Also, the guy is 62 not 40-something. *I imagine that he's going to be hiring somebody to do a lot of those jobs and not tackling them himself. *I know that my dad doesn't and can't do as much as he used to. *He hires somebody to do things simpler than stuff he used to do when he was 40-something and he's done some serious remodelling over the years plus he was an electrician by trade for almost 50 years.
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Re: Scott Burns Article today - Home Own vs. rent
Old 08-29-2004, 11:27 AM   #6
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Re: Scott Burns Article today - Home Own vs. rent

Actually my costs DO include most of those items. My ordinary expenses in a calendar year are roughly 2k, which is mostly insurance and property taxes.

My roof is a 50 year concrete roof, siding is stucco.

My maintenance is 5 minutes of lawn cutting a week, 15 minutes of shrub trimming a month, cleaning the gutters once a year with a six foot step ladder. My 70 year old dad manages this same maintenance on his similar home.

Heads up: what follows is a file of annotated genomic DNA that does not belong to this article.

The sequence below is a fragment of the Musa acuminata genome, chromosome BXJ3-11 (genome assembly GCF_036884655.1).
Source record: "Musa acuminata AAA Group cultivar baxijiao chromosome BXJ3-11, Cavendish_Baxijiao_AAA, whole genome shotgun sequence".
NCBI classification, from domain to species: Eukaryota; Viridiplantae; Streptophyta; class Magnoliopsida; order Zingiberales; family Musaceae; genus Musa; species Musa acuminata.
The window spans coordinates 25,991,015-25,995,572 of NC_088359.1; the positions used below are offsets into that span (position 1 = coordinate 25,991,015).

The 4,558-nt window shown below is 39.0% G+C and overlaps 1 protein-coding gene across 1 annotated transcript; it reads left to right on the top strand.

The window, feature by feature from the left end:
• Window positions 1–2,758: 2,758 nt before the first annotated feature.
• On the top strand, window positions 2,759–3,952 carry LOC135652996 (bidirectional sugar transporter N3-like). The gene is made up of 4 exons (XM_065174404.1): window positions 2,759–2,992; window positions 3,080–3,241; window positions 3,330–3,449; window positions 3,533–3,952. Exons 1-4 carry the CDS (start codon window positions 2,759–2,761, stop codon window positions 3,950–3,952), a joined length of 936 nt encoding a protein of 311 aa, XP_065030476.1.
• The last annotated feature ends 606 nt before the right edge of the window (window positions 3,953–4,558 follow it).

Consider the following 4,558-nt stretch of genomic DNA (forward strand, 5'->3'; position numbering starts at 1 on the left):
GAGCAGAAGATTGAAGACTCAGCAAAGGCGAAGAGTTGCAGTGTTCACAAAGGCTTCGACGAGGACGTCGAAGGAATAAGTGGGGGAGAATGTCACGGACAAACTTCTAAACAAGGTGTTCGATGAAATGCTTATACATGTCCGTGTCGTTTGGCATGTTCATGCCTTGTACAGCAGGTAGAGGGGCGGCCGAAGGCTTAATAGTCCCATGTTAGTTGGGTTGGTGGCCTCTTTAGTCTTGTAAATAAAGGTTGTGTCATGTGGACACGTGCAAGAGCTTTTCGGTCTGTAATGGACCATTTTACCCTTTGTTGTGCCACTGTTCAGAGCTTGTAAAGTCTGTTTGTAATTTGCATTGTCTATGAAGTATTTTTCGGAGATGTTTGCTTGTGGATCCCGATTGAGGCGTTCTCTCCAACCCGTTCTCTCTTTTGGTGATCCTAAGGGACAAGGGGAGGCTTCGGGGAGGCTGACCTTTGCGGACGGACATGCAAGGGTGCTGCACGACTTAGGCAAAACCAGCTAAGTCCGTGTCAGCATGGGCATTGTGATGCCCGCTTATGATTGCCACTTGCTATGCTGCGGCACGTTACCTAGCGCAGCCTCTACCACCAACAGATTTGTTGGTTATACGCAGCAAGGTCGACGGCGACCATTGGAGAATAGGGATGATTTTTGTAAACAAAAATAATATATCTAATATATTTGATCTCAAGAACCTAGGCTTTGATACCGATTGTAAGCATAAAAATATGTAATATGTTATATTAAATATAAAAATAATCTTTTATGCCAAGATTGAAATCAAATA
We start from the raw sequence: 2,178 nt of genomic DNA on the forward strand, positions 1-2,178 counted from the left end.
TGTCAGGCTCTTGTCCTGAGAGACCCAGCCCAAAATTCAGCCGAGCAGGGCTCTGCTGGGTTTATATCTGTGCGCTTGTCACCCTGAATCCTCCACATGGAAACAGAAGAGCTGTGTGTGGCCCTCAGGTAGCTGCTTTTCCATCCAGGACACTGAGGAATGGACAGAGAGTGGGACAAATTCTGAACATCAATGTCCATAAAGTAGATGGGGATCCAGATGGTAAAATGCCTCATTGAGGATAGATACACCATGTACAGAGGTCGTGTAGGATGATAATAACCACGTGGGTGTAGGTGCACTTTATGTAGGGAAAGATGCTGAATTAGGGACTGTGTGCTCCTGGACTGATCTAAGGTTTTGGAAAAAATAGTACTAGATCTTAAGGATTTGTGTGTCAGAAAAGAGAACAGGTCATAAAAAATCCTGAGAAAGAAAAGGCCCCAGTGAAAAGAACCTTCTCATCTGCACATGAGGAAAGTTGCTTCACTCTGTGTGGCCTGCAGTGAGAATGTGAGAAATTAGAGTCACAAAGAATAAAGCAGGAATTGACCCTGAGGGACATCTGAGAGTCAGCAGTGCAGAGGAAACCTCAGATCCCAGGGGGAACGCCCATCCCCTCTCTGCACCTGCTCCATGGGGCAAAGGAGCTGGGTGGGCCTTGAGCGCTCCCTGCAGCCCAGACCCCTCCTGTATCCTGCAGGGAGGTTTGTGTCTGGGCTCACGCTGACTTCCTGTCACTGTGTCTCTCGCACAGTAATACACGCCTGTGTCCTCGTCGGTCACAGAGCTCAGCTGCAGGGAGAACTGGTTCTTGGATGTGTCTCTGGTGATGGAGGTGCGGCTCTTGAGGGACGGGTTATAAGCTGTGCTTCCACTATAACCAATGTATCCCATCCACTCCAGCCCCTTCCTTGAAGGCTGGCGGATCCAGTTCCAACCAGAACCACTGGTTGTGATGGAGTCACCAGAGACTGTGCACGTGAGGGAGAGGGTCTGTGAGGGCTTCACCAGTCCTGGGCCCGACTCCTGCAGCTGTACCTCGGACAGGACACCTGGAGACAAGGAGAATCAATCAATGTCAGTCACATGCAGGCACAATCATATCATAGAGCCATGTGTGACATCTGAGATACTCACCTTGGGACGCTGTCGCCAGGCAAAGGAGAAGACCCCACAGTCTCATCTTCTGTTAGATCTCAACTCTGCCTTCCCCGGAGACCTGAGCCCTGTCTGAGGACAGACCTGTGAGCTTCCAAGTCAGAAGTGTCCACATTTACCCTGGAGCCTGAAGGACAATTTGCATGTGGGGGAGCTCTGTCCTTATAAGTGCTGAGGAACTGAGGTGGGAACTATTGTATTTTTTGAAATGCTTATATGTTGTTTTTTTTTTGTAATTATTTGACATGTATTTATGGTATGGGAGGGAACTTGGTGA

I will have to replace the furnace in 15 years, and some kitchen appliances. I have to paint the stucco every 15-20 years. Amortized over their lifespan, these add a few hundred dollars to the 2k.

Sure as hell isnt anywhere near 15k.

Nowwwww..if you want to make the argument "Buying a large, high maintenance, expensive house when you're completely unable to do any work or maintenance on it yourself is a worse idea financially than renting a small apartment", then you get no disagreement from me.

But that wasnt the topic, nor really what Burns is pitching.